Experience the Great Outdoors in Trails: A Parks Game | Casual Game Revolution

Experience the Great Outdoors in Trails: A Parks Game


Welcome to Trails, a game of hiking while gathering resources, earning badges, taking pictures, and birdwatching.

Trails is a quick and simple card drafting game for 2-4 players. Compete to collect from a limited pool of Wilderness Badges, spot the largest number of Birds, and take the most valuable Photos.

Players hike back and forth along a Trail of sites and national parks while the Sun sets, revealing new rewards and discoveries. Gather acorns, leaves, and rocks as valuable resources during your journey. Stop at the right spot to take pictures. Push your luck to encounter Wildlife and gain bonuses. And finally, exchange resources for Badges at the beginning and end of the Trail.



During setup, a series of seven tiles represent the Trail. The first tile is the Trailhead, placed to the left of the Trail. Then, five site tiles portray iconic sites or national parks across the U.S. Finally, the Trail End is the last tile to the right of the Trail.

Setup the game as follows: 

  • Place the Sun above the right-most icon on top of the Trail End tile; 
  • Shuffle and place the Badge and Photo decks under the Trailhead and the Trail End, respectively.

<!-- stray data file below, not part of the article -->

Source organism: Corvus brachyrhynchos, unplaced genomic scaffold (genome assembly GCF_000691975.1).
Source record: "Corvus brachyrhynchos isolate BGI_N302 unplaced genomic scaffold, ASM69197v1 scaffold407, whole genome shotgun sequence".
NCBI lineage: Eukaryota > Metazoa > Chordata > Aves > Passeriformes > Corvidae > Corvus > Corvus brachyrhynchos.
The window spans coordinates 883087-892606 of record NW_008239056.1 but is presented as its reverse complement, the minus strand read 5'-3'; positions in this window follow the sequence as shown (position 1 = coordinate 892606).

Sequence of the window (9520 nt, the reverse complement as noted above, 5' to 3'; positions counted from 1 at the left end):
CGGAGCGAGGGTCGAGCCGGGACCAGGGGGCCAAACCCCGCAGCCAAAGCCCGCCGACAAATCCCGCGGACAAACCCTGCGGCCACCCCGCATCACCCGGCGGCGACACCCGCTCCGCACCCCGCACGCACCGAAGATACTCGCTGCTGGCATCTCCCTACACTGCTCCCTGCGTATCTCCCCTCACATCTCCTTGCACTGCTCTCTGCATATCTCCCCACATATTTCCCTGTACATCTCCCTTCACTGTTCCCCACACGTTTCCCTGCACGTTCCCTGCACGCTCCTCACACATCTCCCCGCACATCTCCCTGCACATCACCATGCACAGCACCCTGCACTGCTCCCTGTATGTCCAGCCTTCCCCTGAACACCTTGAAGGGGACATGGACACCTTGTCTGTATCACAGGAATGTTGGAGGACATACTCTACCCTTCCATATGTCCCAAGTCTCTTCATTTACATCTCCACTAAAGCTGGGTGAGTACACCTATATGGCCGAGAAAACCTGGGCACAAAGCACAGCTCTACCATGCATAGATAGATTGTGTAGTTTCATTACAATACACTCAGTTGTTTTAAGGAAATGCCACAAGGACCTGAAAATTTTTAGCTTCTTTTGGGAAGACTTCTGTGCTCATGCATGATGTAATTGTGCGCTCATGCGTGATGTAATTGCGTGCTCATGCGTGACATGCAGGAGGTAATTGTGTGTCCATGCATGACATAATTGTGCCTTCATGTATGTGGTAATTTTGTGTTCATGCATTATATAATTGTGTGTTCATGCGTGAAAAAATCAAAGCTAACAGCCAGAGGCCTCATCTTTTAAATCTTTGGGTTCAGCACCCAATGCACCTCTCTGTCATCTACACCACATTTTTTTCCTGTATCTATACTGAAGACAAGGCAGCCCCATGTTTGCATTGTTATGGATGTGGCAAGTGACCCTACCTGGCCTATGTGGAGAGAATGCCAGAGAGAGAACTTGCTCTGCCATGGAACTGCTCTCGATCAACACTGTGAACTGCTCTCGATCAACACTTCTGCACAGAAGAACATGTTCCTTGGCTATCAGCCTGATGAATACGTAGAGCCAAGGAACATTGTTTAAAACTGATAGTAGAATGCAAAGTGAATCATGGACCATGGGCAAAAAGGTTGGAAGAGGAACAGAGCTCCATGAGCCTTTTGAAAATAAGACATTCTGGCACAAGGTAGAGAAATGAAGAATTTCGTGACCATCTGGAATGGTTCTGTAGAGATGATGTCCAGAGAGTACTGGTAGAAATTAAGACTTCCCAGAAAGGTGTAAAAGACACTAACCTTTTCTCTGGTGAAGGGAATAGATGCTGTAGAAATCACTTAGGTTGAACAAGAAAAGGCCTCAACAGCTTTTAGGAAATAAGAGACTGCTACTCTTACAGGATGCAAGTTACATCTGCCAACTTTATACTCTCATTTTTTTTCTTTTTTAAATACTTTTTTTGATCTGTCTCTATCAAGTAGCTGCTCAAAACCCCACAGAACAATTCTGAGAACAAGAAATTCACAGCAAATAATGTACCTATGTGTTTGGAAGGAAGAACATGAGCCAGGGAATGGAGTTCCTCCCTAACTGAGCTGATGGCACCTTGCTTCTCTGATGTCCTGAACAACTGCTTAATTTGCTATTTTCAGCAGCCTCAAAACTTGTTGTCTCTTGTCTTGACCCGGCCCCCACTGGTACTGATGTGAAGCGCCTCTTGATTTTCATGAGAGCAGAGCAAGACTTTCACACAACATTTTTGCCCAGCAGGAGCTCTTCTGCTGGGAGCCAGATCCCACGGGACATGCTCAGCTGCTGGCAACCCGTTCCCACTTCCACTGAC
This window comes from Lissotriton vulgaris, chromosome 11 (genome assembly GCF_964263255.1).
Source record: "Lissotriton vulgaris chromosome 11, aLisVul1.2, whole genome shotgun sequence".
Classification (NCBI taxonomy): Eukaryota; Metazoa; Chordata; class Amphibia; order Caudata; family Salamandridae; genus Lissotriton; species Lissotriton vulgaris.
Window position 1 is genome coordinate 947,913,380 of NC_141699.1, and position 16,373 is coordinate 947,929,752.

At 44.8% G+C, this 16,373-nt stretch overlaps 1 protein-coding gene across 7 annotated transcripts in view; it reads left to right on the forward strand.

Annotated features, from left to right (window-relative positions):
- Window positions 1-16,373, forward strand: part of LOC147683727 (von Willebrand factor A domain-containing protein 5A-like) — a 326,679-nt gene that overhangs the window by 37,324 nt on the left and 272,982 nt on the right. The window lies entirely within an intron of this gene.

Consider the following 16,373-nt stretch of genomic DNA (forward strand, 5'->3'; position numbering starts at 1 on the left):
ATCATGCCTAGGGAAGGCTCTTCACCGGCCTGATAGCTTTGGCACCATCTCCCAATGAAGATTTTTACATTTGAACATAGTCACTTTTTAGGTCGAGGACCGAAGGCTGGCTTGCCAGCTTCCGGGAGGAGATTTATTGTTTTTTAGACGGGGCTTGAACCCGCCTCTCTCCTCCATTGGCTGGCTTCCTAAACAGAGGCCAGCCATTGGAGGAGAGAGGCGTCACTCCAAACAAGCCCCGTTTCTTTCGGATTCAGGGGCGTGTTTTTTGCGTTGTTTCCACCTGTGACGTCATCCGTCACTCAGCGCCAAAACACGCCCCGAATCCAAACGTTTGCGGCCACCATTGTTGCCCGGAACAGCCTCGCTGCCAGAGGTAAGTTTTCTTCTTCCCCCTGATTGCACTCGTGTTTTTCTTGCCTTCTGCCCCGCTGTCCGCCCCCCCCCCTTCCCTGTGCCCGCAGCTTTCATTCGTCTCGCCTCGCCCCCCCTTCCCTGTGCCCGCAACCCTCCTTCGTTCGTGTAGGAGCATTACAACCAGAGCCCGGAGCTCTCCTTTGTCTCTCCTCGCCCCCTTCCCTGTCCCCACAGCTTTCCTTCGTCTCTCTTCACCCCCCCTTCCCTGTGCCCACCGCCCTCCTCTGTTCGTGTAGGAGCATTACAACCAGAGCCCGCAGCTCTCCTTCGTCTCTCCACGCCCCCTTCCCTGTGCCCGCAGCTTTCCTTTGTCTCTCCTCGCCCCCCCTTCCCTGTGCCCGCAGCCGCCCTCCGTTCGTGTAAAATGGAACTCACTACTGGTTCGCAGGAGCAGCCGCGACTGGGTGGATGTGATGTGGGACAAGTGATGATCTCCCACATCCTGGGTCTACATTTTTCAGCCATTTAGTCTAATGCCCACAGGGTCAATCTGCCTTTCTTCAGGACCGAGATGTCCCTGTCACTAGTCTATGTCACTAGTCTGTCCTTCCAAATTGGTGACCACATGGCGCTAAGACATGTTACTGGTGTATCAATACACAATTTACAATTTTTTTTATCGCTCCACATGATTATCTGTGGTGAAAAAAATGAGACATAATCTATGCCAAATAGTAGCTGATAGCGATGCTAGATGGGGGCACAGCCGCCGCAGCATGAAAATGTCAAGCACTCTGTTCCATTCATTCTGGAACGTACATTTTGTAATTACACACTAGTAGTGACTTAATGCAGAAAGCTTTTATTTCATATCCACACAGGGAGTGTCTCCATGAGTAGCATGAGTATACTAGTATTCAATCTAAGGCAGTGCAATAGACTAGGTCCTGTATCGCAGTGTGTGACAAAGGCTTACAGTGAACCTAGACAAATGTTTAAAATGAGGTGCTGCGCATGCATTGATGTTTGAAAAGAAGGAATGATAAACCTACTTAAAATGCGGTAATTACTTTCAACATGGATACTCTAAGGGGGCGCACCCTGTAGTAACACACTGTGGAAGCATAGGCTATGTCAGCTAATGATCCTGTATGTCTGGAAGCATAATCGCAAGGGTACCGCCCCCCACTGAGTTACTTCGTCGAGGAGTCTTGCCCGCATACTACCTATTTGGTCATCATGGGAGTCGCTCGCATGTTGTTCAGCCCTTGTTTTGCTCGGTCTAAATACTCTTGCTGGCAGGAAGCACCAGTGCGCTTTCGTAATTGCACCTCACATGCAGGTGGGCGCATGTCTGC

• Place rock, acorns, and leaves resource cubes under their respective site tiles.
  • Place the Wildlife bear token and dice above the middle trail tile.
  • Place the Bird Trophy below the Photo tile.
  • Draw two Badge cards and arrange them before the Trailhead and another two after the Trail End.
  • Place hikers on the Trailhead to begin their journey. 
  • In a four-player game, place two hikers at the Trailhead and the other two at the Trail End.
  • Each player draws a card and gets a Canteen.

The objective of the game is to score the maximum number of points. There are three ways of scoring points: Badges, Photos, and the Bird Trophy.

You can spot Birds on Badges and Photos. The player who spots the largest number of Birds at the end of the game wins the Bird Trophy.

Each site tile has an icon on the bottom representing the Actions players can take when visiting the site. Actions can be gathering acorns, leaves, and rocks as resources, paying a resource to take a Photo, or swapping one resource for another two resources of the same given type. After sunset, tiles flip to their night side, revealing more powerful Actions. At night players can gather twice the number of resources, take a "Photo for free", or swap a resource for another two of a different type.

Players move one or two site tiles per turn. You can take the tile Action but cannot accumulate more than eight resources concurrently. You must stop at the beginning and end of the Trail, where you can earn up to the two location Badges plus the one from your hand. Badges cost a combination of resources, give you points, can have Birds, and may have a Bonus Action. When you earn a Badge, place it facing upwards in front of you and take its Bonus Action if it applies. Some bonus Actions are resolved at the game's end when players compute points. At the end of the player's turn, replace all earned Badges. If you acquired the Badge from your hand, replace it with a new one.